Hi Vladimir, Yeah, the results are pretty low compared to yours but i think this is due to the fact that this SSD is in a fairly old server (Supermicro X8, SAS2 expander backplane).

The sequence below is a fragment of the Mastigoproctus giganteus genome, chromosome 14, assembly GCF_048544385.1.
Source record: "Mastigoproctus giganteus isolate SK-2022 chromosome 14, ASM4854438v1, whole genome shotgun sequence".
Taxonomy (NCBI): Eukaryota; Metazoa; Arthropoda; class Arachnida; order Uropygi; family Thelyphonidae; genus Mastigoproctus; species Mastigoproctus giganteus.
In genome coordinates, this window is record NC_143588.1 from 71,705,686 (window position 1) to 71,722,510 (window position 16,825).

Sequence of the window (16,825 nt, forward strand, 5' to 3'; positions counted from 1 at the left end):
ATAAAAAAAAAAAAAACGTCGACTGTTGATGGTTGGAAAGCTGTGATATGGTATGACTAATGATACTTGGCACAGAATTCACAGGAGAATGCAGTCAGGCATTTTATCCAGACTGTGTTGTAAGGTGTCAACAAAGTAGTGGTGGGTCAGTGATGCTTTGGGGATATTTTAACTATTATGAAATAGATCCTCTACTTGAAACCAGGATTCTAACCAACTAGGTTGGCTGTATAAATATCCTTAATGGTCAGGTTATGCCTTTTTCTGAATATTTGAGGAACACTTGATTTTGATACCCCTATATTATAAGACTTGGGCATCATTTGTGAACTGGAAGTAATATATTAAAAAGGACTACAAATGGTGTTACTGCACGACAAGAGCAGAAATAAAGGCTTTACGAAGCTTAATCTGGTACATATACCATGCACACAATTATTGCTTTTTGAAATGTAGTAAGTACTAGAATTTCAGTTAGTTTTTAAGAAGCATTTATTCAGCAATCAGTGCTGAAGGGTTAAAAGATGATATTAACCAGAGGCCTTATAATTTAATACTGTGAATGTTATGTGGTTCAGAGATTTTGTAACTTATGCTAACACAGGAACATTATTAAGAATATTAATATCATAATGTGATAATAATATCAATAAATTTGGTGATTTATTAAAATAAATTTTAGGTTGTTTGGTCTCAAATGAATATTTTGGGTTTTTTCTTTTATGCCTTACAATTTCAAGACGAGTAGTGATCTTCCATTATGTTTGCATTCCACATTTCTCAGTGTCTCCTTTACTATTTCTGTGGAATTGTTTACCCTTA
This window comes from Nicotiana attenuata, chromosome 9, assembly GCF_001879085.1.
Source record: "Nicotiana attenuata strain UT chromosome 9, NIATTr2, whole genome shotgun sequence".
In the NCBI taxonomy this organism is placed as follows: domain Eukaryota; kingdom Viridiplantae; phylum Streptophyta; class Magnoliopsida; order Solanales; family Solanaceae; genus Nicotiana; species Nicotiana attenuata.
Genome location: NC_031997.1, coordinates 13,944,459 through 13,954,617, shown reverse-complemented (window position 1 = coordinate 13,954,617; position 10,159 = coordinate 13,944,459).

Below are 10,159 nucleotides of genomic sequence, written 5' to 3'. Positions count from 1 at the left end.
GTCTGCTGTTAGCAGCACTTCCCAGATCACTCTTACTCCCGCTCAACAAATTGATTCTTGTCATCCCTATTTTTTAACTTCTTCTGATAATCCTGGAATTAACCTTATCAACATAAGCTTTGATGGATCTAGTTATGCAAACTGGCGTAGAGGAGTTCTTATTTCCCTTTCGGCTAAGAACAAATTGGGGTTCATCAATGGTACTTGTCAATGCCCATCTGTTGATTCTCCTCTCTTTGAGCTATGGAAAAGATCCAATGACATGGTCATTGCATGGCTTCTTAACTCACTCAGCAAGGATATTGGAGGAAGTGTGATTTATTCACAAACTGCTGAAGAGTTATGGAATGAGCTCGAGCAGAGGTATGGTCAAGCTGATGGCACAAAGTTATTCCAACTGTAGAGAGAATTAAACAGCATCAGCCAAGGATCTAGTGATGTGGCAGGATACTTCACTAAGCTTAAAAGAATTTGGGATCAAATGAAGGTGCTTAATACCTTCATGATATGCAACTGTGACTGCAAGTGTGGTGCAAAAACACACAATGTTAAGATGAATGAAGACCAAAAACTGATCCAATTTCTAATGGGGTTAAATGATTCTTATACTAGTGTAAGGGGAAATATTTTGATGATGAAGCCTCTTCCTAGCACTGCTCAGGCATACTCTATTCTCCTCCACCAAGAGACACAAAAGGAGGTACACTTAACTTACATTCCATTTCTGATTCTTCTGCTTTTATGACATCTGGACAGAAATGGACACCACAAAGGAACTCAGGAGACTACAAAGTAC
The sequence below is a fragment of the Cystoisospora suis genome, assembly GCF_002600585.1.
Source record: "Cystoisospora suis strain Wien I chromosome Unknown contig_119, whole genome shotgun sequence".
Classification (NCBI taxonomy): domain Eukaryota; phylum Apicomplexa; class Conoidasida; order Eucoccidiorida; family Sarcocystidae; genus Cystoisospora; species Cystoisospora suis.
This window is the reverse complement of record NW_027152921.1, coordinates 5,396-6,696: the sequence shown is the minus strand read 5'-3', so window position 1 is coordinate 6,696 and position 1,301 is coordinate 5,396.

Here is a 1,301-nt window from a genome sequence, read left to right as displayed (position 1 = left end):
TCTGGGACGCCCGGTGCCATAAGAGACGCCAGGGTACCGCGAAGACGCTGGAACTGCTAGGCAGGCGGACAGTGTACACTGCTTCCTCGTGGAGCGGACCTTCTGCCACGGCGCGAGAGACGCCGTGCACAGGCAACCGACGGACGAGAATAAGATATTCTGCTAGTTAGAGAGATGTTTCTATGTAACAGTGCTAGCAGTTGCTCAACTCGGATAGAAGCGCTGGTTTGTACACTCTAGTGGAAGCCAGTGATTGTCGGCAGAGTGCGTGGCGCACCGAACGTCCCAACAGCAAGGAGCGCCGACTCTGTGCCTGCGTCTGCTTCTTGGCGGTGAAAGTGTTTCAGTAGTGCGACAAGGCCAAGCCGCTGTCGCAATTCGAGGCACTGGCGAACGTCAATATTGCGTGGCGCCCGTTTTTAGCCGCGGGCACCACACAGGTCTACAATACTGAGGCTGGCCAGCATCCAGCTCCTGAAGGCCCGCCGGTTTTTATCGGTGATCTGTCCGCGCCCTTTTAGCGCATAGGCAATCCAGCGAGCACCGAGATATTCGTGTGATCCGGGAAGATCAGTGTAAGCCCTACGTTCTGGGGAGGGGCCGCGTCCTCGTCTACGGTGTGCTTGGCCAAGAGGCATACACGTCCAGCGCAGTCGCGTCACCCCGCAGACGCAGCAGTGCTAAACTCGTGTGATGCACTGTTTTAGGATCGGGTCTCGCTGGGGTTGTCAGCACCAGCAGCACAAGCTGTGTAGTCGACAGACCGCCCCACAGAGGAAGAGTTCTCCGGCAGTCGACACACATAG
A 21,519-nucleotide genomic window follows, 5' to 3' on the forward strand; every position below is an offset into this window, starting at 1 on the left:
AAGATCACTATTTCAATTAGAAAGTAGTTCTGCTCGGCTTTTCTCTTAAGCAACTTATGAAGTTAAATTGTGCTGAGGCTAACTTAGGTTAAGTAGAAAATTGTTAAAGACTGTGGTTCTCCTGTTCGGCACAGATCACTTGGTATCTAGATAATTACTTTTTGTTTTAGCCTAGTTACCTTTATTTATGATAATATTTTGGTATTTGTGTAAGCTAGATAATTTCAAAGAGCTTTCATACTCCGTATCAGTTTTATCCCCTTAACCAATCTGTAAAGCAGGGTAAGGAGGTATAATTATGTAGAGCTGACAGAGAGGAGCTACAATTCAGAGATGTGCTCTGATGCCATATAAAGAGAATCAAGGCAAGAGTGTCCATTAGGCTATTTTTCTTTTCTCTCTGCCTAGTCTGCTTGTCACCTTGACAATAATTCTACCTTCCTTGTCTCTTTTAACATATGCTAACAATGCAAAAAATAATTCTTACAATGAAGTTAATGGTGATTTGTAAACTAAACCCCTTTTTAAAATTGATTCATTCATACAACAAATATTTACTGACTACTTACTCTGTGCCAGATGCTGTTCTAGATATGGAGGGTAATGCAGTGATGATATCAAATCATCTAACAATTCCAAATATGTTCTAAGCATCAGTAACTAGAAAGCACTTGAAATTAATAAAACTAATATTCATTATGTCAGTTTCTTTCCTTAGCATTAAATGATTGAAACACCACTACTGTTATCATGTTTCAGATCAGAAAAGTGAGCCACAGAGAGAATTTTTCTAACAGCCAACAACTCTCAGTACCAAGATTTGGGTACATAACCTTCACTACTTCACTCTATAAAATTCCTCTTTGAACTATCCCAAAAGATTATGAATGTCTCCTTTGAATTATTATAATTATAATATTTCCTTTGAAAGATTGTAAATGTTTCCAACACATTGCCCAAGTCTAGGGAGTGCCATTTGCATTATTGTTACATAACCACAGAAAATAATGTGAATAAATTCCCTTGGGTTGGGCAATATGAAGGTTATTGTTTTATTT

Controller is LSI/Broadcom 9207-8i on the latest IT firmware (Same LSI2308 chipset as yours) Kind regards, Caspar 2018-03-13 21:00 GMT+01:00 Дробышевский, Владимир <v...@itgorod.ru>: > Hello, Caspar! > > Would you mind to share controller model you use? I would say these > results are pretty low. > > Here are my results on Intel RMS25LB LSI2308 based SAS controller in IT > mode: > > I set write_cache to write through > > Test command, fio 2.2.10: > > sudo fio --filename=/dev/sdb --direct=1 --sync=1 --rw=write --bs=4k > --numjobs=XXX --iodepth=1 --runtime=60 --time_based --group_reporting > --name=journal-test > > where XXX - number of jobs > > Results: > > numjobs: 1 > > write: io=5068.6MB, bw=86493KB/s, iops=21623, runt= 60001msec > clat (usec): min=38, max=8343, avg=45.01, stdev=32.10 > > numjobs : 5 > > write: io=14548MB, bw=248274KB/s, iops=62068, runt= 60001msec > clat (usec): min=40, max=11291, avg=79.05, stdev=46.37 > > numjobs : 10 > > write: io=14762MB, bw=251939KB/s, iops=62984, runt= 60001msec > clat (usec): min=52, max=10356, avg=157.16, stdev=65.69 > > I have got even better results on z97 integrated SATA controller, you can > find them in comments to the post you have mentioned ( > https://www.sebastien-han.fr/blog/2014/10/10/ceph-how-to-te > st-if-your-ssd-is-suitable-as-a-journal-device/#comment-3273882789). > > Still don't know why LSI 2308 SAS performance worse than z97 SATA and > can't find any info on why write back cache setting has slower write than > write through. > > But I would offer to pay more attention to IOPS than to the sequential > write speed, especially on the small blocks workload. > > 2018-03-13 21:33 GMT+05:00 Caspar Smit <caspars...@supernas.eu>: > >> Hi all, >> >> I've tested some new Samsung SM863 960GB and Intel DC S4600 240GB SSD's >> using the method described at Sebastien Han's blog: >> >> https://www.sebastien-han.fr/blog/2014/10/10/ceph-how-to-tes >> t-if-your-ssd-is-suitable-as-a-journal-device/ >> >> The first thing stated there is to disable the drive's write cache, which >> i did. >> >> For the Samsungs i got these results: >> >> 1 Job: 85 MB/s >> 5 Jobs: 179 MB/s >> 10 Jobs: 179 MB/s >> >> I was curious what the results would be with the drive write cache on, so >> i turned it on. >> >> Now i got these results: >> >> 1 Job: 49 MB/s >> 5 Jobs: 110 MB/s >> 10 Jobs: 132 MB/s >> >> So i didn't expect these results to be worse because i would assume a >> drive write cache would make it faster. >> >> For the Intels i got more or less the same conclusion (with different >> figures) but the performance with drive write cache was about half the >> performance as without drive write cache. >> >> Questions: >> >> 1) Is this expected behaviour (for all/most SSD's)? If yes, why? >> 2) Is this only with this type of test? >> 3) Should i always disable drive write cache for SSD's during boot? >> 4) Is there any negative side-effect of disabling the drive's write cache? >> 5) Are these tests still relevant for DB/WAL devices? The blog is written >> for Filestore and states all journal writes are sequential but is that also >> true for bluestore DB/WAL writes? Do i need to test differently for DB/WAL? >> >> Kind regards, >> Caspar >> >> _______________________________________________ >> ceph-users mailing list >> email@example.com >> http://lists.ceph.com/listinfo.cgi/ceph-users-ceph.com >> >> > > > -- > > С уважением, > Дробышевский Владимир > Компания "АйТи Город" > +7 343 2222192 <+7%20343%20222-21-92> > > ИТ-консалтинг > Поставка проектов "под ключ" > Аутсорсинг ИТ-услуг > Аутсорсинг ИТ-инфраструктуры >
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